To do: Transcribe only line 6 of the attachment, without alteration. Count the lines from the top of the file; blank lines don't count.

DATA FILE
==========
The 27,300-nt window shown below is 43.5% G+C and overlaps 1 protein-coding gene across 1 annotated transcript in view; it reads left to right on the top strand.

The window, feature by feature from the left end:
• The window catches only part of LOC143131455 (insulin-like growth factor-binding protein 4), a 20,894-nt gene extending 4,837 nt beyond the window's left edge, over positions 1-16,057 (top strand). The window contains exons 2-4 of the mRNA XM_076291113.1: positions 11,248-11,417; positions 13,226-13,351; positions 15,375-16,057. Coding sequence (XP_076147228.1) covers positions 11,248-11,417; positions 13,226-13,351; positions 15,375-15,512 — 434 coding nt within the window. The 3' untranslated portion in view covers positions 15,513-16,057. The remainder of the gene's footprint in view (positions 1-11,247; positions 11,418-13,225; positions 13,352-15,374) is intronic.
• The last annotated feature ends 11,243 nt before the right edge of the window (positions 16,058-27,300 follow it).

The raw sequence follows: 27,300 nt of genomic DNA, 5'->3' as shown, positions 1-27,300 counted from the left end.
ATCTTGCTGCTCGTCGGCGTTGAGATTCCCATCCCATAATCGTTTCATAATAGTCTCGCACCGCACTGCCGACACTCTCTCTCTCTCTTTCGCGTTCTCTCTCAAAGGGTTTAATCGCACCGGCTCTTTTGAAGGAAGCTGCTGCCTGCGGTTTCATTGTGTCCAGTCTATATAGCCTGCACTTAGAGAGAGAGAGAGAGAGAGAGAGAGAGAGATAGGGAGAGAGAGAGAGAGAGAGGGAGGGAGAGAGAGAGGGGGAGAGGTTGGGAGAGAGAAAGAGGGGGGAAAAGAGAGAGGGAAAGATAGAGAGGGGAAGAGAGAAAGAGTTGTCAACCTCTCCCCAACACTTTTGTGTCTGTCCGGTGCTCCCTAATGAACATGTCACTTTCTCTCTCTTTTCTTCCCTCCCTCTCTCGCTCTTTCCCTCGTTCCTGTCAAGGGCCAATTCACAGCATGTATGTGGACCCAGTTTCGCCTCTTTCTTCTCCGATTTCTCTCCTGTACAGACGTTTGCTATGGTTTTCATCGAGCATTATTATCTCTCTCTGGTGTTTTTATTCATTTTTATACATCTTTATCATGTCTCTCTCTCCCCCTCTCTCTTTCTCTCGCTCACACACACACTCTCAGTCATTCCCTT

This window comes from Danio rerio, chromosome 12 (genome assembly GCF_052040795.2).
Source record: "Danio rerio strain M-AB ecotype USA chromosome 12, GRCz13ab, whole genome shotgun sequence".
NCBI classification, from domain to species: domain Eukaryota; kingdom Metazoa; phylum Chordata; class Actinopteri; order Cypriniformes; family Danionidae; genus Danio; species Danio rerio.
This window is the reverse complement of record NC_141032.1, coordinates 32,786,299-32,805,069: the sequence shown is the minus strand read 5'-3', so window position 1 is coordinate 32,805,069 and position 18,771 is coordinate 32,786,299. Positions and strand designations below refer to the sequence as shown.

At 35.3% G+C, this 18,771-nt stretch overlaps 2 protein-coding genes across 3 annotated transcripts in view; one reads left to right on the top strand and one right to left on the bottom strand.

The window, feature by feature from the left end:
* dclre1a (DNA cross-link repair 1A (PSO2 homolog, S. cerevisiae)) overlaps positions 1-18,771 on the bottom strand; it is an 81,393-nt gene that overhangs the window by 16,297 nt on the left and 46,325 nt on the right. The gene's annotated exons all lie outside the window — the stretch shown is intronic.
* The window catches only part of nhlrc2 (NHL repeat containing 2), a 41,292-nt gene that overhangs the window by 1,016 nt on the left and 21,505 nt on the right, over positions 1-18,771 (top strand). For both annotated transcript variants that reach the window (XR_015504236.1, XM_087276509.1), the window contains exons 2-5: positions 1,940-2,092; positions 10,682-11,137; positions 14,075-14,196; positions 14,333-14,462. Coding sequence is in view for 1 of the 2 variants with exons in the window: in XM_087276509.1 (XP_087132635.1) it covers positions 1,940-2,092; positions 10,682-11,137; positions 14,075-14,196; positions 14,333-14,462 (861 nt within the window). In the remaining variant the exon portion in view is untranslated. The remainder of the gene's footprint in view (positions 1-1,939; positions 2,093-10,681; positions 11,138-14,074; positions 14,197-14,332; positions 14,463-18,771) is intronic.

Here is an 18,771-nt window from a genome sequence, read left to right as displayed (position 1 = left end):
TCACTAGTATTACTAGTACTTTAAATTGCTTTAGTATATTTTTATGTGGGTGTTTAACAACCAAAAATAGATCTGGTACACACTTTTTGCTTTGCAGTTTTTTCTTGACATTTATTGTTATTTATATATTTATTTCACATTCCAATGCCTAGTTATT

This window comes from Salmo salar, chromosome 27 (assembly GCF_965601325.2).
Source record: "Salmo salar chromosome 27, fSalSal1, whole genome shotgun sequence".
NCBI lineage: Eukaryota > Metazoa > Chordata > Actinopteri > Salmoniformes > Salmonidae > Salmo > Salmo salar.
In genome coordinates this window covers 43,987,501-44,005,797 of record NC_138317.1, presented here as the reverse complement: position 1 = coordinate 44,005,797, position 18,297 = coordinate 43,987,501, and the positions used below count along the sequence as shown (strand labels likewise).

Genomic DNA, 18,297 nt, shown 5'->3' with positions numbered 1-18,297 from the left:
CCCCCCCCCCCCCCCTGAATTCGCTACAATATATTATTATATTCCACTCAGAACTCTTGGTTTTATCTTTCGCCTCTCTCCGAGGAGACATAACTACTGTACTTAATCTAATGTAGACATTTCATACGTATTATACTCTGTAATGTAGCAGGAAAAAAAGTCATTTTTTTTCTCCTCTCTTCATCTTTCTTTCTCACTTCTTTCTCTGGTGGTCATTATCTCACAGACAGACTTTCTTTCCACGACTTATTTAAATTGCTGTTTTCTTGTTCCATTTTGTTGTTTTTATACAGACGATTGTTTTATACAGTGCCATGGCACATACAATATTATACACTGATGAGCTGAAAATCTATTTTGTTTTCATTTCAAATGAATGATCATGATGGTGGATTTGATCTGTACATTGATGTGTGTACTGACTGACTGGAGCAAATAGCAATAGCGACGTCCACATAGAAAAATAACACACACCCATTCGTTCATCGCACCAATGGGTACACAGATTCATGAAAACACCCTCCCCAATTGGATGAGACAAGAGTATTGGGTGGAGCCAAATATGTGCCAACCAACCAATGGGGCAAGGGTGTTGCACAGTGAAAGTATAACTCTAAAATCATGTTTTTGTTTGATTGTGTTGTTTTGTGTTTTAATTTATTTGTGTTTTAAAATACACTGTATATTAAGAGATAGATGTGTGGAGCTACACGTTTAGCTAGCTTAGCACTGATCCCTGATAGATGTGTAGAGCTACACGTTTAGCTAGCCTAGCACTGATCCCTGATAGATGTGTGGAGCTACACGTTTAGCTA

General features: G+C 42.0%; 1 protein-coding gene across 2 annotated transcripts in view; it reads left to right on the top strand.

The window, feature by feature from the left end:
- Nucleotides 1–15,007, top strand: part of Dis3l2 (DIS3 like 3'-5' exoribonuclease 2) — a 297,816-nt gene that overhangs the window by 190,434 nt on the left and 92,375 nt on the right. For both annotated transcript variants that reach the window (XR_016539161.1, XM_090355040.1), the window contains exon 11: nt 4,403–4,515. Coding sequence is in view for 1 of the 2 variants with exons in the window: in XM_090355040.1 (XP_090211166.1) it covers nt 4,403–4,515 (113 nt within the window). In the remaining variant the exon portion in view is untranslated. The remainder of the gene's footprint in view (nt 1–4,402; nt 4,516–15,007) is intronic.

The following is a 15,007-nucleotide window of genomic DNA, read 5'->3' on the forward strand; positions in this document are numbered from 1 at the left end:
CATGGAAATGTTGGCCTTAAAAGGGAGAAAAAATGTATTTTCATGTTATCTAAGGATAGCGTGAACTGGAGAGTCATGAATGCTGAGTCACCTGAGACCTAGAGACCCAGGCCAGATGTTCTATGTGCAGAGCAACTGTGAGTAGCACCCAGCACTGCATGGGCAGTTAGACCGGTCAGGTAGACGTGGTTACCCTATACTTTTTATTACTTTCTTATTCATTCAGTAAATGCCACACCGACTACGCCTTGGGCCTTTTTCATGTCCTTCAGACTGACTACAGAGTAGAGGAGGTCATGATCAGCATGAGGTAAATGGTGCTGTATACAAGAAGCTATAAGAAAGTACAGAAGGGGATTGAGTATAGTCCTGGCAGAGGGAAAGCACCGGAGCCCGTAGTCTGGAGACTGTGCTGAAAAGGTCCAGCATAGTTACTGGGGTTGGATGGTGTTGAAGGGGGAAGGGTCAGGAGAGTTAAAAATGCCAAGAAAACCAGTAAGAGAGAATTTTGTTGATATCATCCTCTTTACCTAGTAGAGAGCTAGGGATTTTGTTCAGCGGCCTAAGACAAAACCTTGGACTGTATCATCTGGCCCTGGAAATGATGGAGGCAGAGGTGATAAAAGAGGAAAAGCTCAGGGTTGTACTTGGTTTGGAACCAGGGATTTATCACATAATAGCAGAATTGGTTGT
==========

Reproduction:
ATCTTGCTGCTCGTCGGCGTTGAGATTCCCATCCCATAATCGTTTCATAATAGTCTCGCACCGCACTGCCGACACTCTCTCTCTCTCTTTCGCGTTCTCTCTCAAAGGGTTTAATCGCACCGGCTCTTTTGAAGGAAGCTGCTGCCTGCGGTTTCATTGTGTCCAGTCTATATAGCCTGCACTTAGAGAGAGAGAGAGAGAGAGAGAGAGAGAGATAGGGAGAGAGAGAGAGAGAGAGGGAGGGAGAGAGAGAGGGGGAGAGGTTGGGAGAGAGAAAGAGGGGGGAAAAGAGAGAGGGAAAGATAGAGAGGGGAAGAGAGAAAGAGTTGTCAACCTCTCCCCAACACTTTTGTGTCTGTCCGGTGCTCCCTAATGAACATGTCACTTTCTCTCTCTTTTCTTCCCTCCCTCTCTCGCTCTTTCCCTCGTTCCTGTCAAGGGCCAATTCACAGCATGTATGTGGACCCAGTTTCGCCTCTTTCTTCTCCGATTTCTCTCCTGTACAGACGTTTGCTATGGTTTTCATCGAGCATTATTATCTCTCTCTGGTGTTTTTATTCATTTTTATACATCTTTATCATGTCTCTCTCTCCCCCTCTCTCTTTCTCTCGCTCACACACACACTCTCAGTCATTCCCTT